CLEVELAND — The Raiders and Cleveland Bronws, rivals who will meet again in the regular season and who will, thus, show nothing more than the most basic basics, meet tonight in their long-awaited exhibition finale.
As an attraction, it's an exhibition.
On the Cleveland side, there is the season's bright new face, Bernie Kosar, the next quarterback-of-the-1980s candidate, having just graduated from the University of Miami with two seasons of eligibility left, which enabled him to pick his draft.
Surprise! The native of nearby Boardman, Ohio, picked the supplemental draft, where the Browns had cannily acquired the top pick, rather than the regular draft, in which the lowly, bad-paying Minnesota Vikings would have taken him.
The Vikings gave up their Nos. 1 and 2 picks to get a shot at him. They settled for Pitt's Chris Doleman, who is not going to be the quarterback of any decade.
Commissioner Pete Rozelle said it was OK, causing eyebrows to rise in the Raider front office.
"What do you expect?" asked a Raider official. "Art Modell."
Modell, the Browns' owner, and Rozelle are on cordial terms. Among the Raiders, there are worse crimes, but not many.
Kosar recently got the obligatory Sports Illustrated cover, but this is nothing like John Elway's first season. The Browns, fearing an Elway-type rush, limited the press to one mass interview with Kosar weekly. The first one lasted 22 minutes, the second 11.
The Browns have vowed not to rush Kosar. "It's like the wine commercial," Modell told the Washington Post's Gary Pomerantz. "I will not play Bernie Kosar before his time."
Free to develop at his leisure, Kosar has completed 14 of his 40 passes for no touchdowns and one interception. That's a lot worse than Elway did in his rookie exhibition season.
Coach Marty Schottenheimer says statistics are misleading. Misleading or not, he also named veteran Gary Danielson No. 1.
Schottenheimer said, however, that Danielson will play a half or less tonight, with Kosar going the rest of the way. At $1 million a season, Kosar's time cannot be too far off.
And until the Browns shore up the offensive line that got Paul McDonald sacked 40 times in last season's first eight weeks, which of the two would they rather feed to the Lions, not to mention the Steelers and Bengals? Thanks for coming, Gary.
Over the Raiders hovers the specter of their first winless exhibition season.
Or they could rally, win this one and wind up with their third straight 1-3 record. Bear in mind that the others were followed first by a 12-4 record and a Super Bowl championship, then by an 11-5 season.
While their public stance hasn't changed--how many times can you listen to, "Of course it's only preseason, but you always want to win"--this time they really want to win. Several Raider players alluded to increased pressure from the coaching staff this week.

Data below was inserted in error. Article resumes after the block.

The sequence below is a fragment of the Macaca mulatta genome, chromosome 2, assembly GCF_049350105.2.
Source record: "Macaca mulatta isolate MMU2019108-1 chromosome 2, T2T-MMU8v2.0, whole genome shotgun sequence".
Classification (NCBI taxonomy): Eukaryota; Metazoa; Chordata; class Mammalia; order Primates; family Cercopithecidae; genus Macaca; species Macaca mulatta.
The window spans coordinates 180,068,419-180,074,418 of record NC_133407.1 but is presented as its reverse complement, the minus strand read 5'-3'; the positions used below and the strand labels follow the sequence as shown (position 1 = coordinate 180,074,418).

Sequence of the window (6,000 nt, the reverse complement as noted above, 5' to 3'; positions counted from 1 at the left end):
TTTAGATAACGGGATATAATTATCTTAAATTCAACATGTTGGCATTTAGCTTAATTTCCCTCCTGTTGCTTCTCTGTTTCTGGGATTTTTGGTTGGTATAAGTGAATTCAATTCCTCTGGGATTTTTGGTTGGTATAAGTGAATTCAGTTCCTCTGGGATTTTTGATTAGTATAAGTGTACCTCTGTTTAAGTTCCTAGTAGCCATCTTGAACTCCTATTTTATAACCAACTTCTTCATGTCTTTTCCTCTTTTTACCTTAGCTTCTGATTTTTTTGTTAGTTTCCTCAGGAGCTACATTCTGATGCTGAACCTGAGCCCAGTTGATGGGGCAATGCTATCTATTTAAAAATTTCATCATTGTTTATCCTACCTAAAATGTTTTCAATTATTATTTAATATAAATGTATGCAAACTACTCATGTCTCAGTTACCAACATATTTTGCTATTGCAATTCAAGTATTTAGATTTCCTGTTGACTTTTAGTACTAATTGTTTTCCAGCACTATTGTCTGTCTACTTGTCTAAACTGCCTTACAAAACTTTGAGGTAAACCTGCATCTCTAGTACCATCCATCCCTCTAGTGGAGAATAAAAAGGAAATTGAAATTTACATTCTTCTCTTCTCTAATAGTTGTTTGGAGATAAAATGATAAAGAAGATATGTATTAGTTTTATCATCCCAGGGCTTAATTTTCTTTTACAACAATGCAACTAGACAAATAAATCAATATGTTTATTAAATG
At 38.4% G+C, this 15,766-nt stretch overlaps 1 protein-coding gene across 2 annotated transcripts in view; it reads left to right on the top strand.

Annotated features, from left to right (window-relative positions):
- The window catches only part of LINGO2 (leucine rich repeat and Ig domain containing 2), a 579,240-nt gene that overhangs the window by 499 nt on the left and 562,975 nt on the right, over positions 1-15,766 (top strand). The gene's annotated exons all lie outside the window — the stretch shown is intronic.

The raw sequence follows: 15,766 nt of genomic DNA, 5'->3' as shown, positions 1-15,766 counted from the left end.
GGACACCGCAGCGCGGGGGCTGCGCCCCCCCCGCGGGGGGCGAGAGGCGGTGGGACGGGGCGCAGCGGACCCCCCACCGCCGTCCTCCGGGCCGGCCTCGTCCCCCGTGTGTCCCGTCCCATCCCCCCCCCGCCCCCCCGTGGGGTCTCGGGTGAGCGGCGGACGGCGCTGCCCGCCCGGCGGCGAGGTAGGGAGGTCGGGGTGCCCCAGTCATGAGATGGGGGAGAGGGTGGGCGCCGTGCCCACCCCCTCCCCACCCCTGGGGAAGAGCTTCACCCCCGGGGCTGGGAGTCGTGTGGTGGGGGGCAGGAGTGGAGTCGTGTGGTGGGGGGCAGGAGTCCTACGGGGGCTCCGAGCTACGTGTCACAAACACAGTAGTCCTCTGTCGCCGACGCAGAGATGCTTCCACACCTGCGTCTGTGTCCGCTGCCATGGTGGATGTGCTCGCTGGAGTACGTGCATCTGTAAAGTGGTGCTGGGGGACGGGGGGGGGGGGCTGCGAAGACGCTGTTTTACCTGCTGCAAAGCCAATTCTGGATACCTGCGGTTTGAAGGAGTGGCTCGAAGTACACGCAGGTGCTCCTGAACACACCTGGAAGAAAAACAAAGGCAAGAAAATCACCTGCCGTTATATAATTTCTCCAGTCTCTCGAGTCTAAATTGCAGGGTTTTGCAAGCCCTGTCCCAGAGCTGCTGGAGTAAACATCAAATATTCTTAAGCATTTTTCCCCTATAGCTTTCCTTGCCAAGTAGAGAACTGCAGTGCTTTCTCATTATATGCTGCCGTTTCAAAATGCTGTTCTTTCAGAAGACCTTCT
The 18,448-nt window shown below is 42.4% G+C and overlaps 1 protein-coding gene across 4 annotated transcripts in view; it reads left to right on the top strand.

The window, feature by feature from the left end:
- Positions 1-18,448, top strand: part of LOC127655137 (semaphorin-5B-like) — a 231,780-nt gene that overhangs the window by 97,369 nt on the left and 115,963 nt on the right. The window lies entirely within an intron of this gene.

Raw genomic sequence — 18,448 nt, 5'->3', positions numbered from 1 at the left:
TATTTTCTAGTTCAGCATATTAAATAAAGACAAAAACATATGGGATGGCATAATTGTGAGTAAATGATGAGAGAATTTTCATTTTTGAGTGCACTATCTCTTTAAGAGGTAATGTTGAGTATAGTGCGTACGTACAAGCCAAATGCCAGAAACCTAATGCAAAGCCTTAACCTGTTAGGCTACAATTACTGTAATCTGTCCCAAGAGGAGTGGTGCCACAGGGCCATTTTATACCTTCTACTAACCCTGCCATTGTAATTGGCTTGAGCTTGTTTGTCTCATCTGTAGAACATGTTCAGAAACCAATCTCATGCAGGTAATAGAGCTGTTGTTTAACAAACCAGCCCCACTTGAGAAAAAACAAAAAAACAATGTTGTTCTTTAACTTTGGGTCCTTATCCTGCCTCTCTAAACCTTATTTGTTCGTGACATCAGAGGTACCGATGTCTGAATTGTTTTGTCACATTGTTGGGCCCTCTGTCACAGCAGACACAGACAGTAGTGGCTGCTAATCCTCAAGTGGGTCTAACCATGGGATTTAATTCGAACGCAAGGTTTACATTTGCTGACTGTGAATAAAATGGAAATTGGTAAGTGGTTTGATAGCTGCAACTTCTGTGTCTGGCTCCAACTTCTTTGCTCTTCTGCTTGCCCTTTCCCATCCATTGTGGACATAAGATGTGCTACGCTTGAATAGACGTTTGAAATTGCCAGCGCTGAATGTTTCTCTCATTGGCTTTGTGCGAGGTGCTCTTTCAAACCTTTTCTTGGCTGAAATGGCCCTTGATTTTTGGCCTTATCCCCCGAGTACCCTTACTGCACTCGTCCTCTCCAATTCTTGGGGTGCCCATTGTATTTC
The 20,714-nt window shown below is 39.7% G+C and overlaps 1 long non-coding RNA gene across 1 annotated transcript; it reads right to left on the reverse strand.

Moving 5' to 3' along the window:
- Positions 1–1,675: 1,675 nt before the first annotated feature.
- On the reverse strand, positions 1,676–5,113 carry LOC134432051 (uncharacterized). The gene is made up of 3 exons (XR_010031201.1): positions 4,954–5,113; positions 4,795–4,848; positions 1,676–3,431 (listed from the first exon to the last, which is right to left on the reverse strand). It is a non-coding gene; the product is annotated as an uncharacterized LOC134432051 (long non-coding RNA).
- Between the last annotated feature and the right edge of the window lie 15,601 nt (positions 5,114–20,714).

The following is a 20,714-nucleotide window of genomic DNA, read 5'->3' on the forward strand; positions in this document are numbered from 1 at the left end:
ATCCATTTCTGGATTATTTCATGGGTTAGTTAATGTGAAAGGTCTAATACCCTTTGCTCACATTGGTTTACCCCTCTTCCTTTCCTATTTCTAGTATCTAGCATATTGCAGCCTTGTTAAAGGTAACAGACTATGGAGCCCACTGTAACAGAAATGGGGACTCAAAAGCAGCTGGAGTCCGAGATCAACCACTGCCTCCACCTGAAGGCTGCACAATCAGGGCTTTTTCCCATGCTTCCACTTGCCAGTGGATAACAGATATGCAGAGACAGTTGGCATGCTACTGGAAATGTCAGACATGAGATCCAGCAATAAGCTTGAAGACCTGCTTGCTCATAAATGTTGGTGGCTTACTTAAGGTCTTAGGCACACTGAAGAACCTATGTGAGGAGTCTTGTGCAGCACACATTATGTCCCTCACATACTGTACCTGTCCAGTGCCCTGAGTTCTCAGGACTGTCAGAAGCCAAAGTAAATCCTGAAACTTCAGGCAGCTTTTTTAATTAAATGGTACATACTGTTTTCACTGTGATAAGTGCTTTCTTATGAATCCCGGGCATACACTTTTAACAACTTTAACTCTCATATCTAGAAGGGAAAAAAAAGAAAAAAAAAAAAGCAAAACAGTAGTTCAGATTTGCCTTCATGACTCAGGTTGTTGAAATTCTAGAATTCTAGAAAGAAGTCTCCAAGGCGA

The players' consensus is that, aside from mistakes, the first-string offense has played better this exhibition season than it has in the last few.
"A thousand times better," said one Raider.
That is some indication of just how grisly the last few were.
Of course, taking out mistakes is taking out a lot, like the seven fumbles, five of them lost, last week.
That, however, is not necessarily an exhibition phenomenon. The Raiders were a minus 38 in giveaway-takeaway in their most recent Super Bowl season. They improved all the way to minus 14 last season. They're minus 7 in exhibitions, which projects to minus 32, which would be about par for their recent course.
They're trying to clean things up, but only to a point.
Said Coach Tom Flores: "You don't want to get your team paranoid. Then it becomes a disease. It takes away from some of the aggressive style, the recklessness that's necessary. You can't take that away.
"Our record won't change our approach. It hasn't changed our approach yet. We're usually not a dominating team in preseason. We want to see as many people as possible.
"But I would like a win. (Smiling) Just so we could have a taste of it again."
Taste notwithstanding, Flores is leery of getting anyone hurt. He noted that the 45-man roster limit, which the Raiders fought from the beginning, has led to quicker cutdowns. Last season, there were 60 players available for the last exhibition. Now there are 50, one more than a full squad last season. The regulars will have to bear increased playing time, which increases chances of injury.
So he'll continue to show some restraint. Hurt feelings from exhibitions heal quicker than hamstrings.
The Browns are 2-1 in exhibitions. . . . Coach Marty Schottenheimer says that Paul McDonald, formerly of USC, is the No. 3 quarterback, and his chances of making the team depend on whether the Browns decide to keep three. McDonald has thrown 11 passes in the exhibition season. . . . The top Brown runner is Kevin Mack, formerly of the Express, who has a 6.7 rushing average and six pass receptions for a 16.2 average and two touchdowns, one on a 54-yard play. Schottenheimer said: "I've got to be candid, he has performed better than we anticipated. He's been outstanding." . . . Mike Pruitt, a 10-year veteran for the Browns who was hurt much of last season and gained 506 yards, his low since becoming a starter, has been rumored as coming to the Raiders. Schottenheimer said